Spring cleaning tips for your vehicle
The temperatures are rising. The birds are singing. The salt covered roads have returned to their natural charcoal-tinted, cracked selves. In other words, spring has sprung, and you’re probably busier than a bee spring cleaning every room inside your house and tending to your neglected, winter-beaten landscape and patio. In your dedication to your cleaning chores, don’t forget to add “spring clean the car” to your list. Just as your home has weathered the winter months, so has your car, and it, too, needs a lot of attention, inside and out.
Road salt, grime and dirt can eat away at your vehicle’s pristine paint job as well as corrode the undercarriage. Flying debris — like rocks — that hit your car while driving can cause tiny nicks in the exterior, which can grow and cause rust to form. According to AutoTrader.com writer Doug DeMuro, washing your car and ridding it of winter’s footprint is essential.
A thorough washing does more than remove these contaminants to reveal a pretty finish; it protects your car from ongoing, costly and unsightly damage. Bust out the bucket, soap and water for a DIY wash, drive to your local automated car wash or patronize a car wash fundraiser; the method doesn’t really matter as long as your car comes out squeaky clean.
“Once your car is dry, apply wax. A synthetic polymer-based wax will offer you longer-lasting protection,” advises Matthew C. Keegan, writer for NAPAonline.com.
While you are giving your car a spit shine, be sure use some elbow grease on the tires.
“Because standard car wash cleaner will not get your tires sufficiently clean, use a dedicated tire and wheel cleaner,” advises Keegan. “Liberally apply the tire cleaner to the outer surface, then use a tire brush to vigorously scrub back and forth.”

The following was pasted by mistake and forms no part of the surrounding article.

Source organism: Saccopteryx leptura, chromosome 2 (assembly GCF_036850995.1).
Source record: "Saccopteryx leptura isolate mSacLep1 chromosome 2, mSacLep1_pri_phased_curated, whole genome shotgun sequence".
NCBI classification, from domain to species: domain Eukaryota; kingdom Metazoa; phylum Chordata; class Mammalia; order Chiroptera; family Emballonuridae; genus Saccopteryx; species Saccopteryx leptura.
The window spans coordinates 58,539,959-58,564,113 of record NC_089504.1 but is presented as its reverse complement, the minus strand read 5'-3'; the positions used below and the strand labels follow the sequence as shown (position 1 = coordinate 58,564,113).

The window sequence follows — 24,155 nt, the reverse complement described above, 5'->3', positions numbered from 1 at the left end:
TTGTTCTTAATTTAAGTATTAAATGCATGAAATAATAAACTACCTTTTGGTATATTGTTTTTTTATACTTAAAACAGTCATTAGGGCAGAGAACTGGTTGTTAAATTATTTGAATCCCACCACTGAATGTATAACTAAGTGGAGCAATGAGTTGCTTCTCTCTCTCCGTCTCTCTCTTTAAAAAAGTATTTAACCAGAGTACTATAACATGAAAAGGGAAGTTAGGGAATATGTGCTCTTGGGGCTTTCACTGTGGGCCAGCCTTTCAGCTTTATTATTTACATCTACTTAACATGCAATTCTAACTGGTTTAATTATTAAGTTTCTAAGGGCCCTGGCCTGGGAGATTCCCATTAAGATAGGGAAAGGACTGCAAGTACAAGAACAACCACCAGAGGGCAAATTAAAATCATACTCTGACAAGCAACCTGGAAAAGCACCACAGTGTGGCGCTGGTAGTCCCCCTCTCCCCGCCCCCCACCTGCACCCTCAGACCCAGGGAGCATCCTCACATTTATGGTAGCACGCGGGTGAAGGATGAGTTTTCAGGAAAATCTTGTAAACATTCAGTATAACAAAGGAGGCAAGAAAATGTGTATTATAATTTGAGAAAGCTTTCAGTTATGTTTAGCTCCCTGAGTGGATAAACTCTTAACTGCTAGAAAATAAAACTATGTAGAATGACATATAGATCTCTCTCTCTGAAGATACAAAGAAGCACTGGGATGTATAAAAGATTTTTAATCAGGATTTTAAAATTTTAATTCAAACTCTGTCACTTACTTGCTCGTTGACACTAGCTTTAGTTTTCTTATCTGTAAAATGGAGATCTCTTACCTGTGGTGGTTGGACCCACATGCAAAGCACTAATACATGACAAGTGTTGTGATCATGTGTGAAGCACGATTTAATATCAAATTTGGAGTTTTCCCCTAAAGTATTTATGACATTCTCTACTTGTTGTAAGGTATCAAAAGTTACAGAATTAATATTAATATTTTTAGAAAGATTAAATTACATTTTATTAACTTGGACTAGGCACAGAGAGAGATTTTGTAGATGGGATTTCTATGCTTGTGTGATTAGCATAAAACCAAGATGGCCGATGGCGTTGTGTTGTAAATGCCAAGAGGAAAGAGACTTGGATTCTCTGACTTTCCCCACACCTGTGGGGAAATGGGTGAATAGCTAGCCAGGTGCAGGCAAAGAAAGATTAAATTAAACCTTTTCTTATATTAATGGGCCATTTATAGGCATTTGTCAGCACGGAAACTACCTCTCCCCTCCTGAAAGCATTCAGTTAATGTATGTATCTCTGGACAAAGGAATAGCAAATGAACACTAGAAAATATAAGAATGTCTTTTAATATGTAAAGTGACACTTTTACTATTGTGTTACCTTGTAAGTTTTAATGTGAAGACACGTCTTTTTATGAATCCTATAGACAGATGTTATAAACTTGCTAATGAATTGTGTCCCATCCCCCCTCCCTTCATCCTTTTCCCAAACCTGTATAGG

Now is a good time to review the health of your car’s tires and wiper blades, too. Is the tread wearing unevenly? Are your tires inflated to the manufacturer-recommended psi?
DeMuro advises checking the blades for cracks and wear. Since wiper blades have a productive lifespan of approximately six months, Keegan recommends replacing your winter-weathered blades with new ones to take on the demands of spring and summer and again in the fall as part of your cold-weather car care prep.
You and your passengers probably tracked a lot of dirt and salt over the past few months onto your floor mats and the seats. Keegan says it’s time to fire up the vacuum to rid your interior of crumbs, dust, dirt and salt. He also recommends you apply a “foaming fabric and upholstery cleaner” to your cloth seats and to refer to your vehicle’s manual for instructions on how to clean and revitalize wood and leather materials.
Under the hood
Your car’s engine worked overtime getting you through winter and as a result is suffering from depleted resources. DeMuro recommends checking that your coolant is at its proper level as well as doing a review of your engine’s belts and hoses to make sure nothing is cracked, loose or broken. If you’re unsure what to look for, DeMuro advises taking it in for a service check, and while you’re at the shop, “ask for a quick suspension and alignment check.”
With these tips, your car will be ready to take on warmer temperatures and the demands of spring.